Implementing dynamic NAT automatically creates a firewall between your internal network and outside networks, or between your internal network and the Internet. NAT only allows connections that originate inside the stub domain. Essentially, this means that a computer on an external network cannot connect to your computer unless your computer has initiated the contact. You can browse the Internet and connect to a site, and even download a file; but somebody else cannot latch onto your IP address and use it to connect to a port on your computer.
In specific circumstances, Static NAT, also called inbound mapping, allows external devices to initiate connections to computers on the stub domain. For instance, if you wish to go from an inside global address to a specific inside local address that is assigned to your Web server, Static NAT would enable the connection.
Some NAT routers provide for extensive filtering and traffic logging. Filtering allows your company to control what type of sites employees visit on the Web, preventing them from viewing questionable material. You can use traffic logging to create a log file of what sites are visited and generate various reports from it.
NAT is sometimes confused with proxy servers, but there are definite differences between them. NAT is transparent to the source and to destination computers. Neither one realizes that it is dealing with a third device. But a proxy server is not transparent. The source computer knows that it is making a request to the proxy server and must be configured to do so. The destination computer thinks that the proxy server IS the source computer, and deals with it directly. Also, proxy servers usually work at layer 4 (transport) of the OSI Reference Model or higher, while NAT is a layer 3 (network) protocol. Working at a higher layer makes proxy servers slower than NAT devices in most cases.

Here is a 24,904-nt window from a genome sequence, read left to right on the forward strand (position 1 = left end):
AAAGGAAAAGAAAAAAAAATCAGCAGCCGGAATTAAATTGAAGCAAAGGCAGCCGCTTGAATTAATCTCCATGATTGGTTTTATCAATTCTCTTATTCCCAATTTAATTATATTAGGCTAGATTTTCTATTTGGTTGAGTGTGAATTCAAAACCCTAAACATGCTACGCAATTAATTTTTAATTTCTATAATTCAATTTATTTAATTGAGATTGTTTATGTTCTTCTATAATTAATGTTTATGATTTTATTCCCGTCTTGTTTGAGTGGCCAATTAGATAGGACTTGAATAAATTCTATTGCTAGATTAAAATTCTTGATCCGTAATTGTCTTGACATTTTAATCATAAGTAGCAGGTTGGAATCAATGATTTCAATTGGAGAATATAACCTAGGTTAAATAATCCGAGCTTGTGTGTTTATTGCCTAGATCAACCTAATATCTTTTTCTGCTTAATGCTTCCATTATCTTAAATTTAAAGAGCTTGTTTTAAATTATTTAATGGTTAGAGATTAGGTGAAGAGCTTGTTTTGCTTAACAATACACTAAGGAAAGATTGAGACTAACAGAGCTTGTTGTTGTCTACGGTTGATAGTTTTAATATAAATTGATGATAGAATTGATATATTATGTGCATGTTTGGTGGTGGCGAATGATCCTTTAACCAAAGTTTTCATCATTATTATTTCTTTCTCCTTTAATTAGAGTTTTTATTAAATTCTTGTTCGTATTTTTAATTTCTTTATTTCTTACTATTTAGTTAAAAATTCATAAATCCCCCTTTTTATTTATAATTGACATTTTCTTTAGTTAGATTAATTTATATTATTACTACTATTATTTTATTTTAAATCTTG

A real benefit of NAT is apparent in network administration. For example, you can move your Web server or FTP server to another host computer without having to worry about broken links. Simply change the inbound mapping at the router to reflect the new host. You can also make changes to your internal network easily, because the only external IP address either belongs to the router or comes from a pool of global addresses.
NAT and DHCP (dynamic host configuration protocol ) are a natural fit. You can choose a range of unregistered IP addresses for your stub domain and have the DHCP server dole them out as necessary. It also makes it much easier to scale up your network as your needs grow. You don't have to request more IP addresses from IANA. Instead, you can just increase the range of available IP addresses configured in DHCP to immediately have room for additional computers on your network.